The Scalpel's Blog

17.12.18

On track: Why ‘mobile first’ is the future of medicine

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Danny Longbottom, director of local government and health at BT, explains how digital innovation is putting power in the hands of healthcare teams and patients.

What does checking your bank balance, navigating to Aberdeen, or listening to music have in common? To perform any of these tasks, you would reach for your smartphone. Mobile tech has transformed our world so quickly, the notion of walking to an ATM, consulting a road map, or sifting through CDs already feels old fashioned.

Healthcare is also on the threshold of becoming ‘mobile first.’ This digital transformation will ensure much-needed information is only ever a tap away. It’s empowering both health professionals and patients, and will leave us wondering how medical management ever worked differently.

Better connectivity can save time, money and lives

Our research shows that almost two-thirds of NHS trusts have a mobile strategy, and 84% expect mobile adoption to increase over the next two years. The main reason NHS executives identified for going mobile was to empower frontline staff.

Mobile solutions, such as cloud services, can ensure patients’ notes and test results are accessible wherever and whenever you need them. You can also update these in real time, meaning the next NHS professional you refer a patient onto will also be fully informed.

This is also the more critical during an emergency. We’ve helped London Air Ambulance improve their service using a solution designed for our 4G network. Pilots can find faster flight routes, while paramedics can share information – including high-quality medical images – with hospitals before the patients arrive, speeding up their treatment.

Working together in the cloud

The new Health and Social Care Network (HSCN) is also helping transform healthcare. Replacing N3 as the nationwide backbone network for the NHS, the HSCN allows health and social care providers to share vital information more reliably, flexibly and efficiently.

To help achieve this goal, we’ve just won a five-year contract for HSCN services in south east England. We’ll help doctors and medical teams across 24 trusts and CCGs use cloud-based IT services to better support patients.

Health trackers empower patients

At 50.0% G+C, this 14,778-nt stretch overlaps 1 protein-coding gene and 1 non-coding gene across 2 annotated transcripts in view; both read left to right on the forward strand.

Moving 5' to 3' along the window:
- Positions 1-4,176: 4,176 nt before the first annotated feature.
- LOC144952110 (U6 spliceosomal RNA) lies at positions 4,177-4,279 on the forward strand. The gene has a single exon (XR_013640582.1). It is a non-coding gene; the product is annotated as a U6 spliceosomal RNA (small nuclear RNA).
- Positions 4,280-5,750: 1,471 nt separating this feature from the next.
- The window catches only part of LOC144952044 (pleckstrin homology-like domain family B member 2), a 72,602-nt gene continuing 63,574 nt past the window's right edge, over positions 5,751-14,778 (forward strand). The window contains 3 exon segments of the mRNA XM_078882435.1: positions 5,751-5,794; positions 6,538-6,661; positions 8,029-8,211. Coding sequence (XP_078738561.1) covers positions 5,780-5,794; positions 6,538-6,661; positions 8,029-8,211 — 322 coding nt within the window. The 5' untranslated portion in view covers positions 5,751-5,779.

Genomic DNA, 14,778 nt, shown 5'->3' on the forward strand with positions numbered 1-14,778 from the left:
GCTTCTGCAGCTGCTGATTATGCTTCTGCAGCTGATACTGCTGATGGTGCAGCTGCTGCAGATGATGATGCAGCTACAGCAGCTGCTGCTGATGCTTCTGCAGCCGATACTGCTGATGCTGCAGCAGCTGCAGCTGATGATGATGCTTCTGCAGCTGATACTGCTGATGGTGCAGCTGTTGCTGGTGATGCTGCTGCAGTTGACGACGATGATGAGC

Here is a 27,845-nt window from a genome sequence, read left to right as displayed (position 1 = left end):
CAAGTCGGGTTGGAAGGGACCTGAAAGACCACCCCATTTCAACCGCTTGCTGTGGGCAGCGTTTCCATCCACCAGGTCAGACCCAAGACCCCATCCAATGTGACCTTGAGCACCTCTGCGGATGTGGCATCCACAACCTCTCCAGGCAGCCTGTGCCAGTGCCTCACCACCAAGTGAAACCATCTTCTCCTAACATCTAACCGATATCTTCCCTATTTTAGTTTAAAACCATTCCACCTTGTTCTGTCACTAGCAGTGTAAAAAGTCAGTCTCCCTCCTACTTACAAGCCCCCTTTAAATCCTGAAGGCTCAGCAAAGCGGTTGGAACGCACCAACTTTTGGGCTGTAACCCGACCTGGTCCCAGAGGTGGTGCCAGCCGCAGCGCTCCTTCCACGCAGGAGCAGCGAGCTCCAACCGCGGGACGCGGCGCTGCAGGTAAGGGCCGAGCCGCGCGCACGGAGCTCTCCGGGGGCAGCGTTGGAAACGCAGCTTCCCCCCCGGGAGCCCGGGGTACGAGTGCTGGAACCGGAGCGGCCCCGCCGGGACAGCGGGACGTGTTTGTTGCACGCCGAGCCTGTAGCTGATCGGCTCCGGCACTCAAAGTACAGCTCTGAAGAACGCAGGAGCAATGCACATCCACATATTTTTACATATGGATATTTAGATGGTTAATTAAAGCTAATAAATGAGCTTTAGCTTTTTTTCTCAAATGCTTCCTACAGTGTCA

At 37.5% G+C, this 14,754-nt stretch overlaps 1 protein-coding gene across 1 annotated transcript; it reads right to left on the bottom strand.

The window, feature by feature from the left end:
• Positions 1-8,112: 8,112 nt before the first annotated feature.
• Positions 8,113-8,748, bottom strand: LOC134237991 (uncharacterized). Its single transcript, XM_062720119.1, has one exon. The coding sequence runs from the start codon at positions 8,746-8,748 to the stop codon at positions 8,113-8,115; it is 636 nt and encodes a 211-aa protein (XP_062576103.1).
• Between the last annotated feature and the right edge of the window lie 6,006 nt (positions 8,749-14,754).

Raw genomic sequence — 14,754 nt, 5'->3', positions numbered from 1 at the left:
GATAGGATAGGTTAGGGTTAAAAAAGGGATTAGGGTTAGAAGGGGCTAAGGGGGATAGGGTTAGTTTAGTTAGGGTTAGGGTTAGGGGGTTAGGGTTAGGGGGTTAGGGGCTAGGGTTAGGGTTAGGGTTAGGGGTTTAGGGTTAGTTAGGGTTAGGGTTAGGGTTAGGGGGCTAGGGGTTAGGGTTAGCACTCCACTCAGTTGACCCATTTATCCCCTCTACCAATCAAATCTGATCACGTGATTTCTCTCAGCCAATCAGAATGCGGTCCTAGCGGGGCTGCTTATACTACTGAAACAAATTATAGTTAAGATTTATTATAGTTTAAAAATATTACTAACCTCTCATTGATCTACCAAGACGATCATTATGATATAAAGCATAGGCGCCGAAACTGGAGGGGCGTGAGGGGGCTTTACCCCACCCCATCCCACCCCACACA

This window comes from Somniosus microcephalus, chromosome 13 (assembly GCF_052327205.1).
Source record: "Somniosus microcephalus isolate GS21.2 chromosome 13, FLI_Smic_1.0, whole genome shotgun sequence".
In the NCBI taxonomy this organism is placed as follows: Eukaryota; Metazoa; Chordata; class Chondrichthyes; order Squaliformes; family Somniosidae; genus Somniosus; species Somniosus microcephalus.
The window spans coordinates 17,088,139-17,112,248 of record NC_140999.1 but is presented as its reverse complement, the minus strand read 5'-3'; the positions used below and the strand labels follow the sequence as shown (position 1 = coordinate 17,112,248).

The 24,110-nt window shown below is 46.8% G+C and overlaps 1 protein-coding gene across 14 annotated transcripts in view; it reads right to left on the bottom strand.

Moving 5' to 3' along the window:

Now that they can track their own fitness with a mobile app or a wearable tracker, patients expect more from healthcare providers. The NHS should embrace this change as connected sensors allow patients to better manage their condition, while costing less for mass adoption.

Wearable tech can now monitor blood sugar levels, blood pressure, blood oxygen levels, and sleep patterns. A sign of how sophisticated these devices are becoming, we recently worked with the NHS to identify undetected heart conditions by taking ECGs through a mobile attachment.

5G will fuel the mobile revolution

To handle increasingly mobile medical care, you need superior infrastructure. Your broadband must be able to support hundreds of people using it simultaneously, without a drop in speed – and mobile networks must offer reliable coverage.

Why BT EE Network and Managed Mobility: Say hello to a smarter digital future from BT Business on Vimeo.

But with mobile data usage set to rise by 50% by 2020, existing 3G and 4G networks aren’t going to cut it for much longer. Fortunately, we’re already testing the solution: 5G. It can handle a higher volume of devices, transfer data faster, and support larger file sizes.

Since October, five homes and five businesses in East London have been trialling our next-generation network. Aiming to achieve live speeds over 1Gbps, our test subjects are enjoying more reliable and responsive mobile internet.

As well as will supercharging our existing mobility solutions, 5G will open new opportunities. Providing smart devices with added bandwidth, 5G could allow health teams to monitor patients at home, rather than in hospital. They could even administer medicine remotely.

For more information

Join us and a panel of experts to talk about how organisations can power smarter working with SD-WAN on 28 February in London, with IDC analyst Chris Barnard, vice president of European Telecommunications and Networking at IDC, as keynote speaker.

E: christina.chan@bt.com

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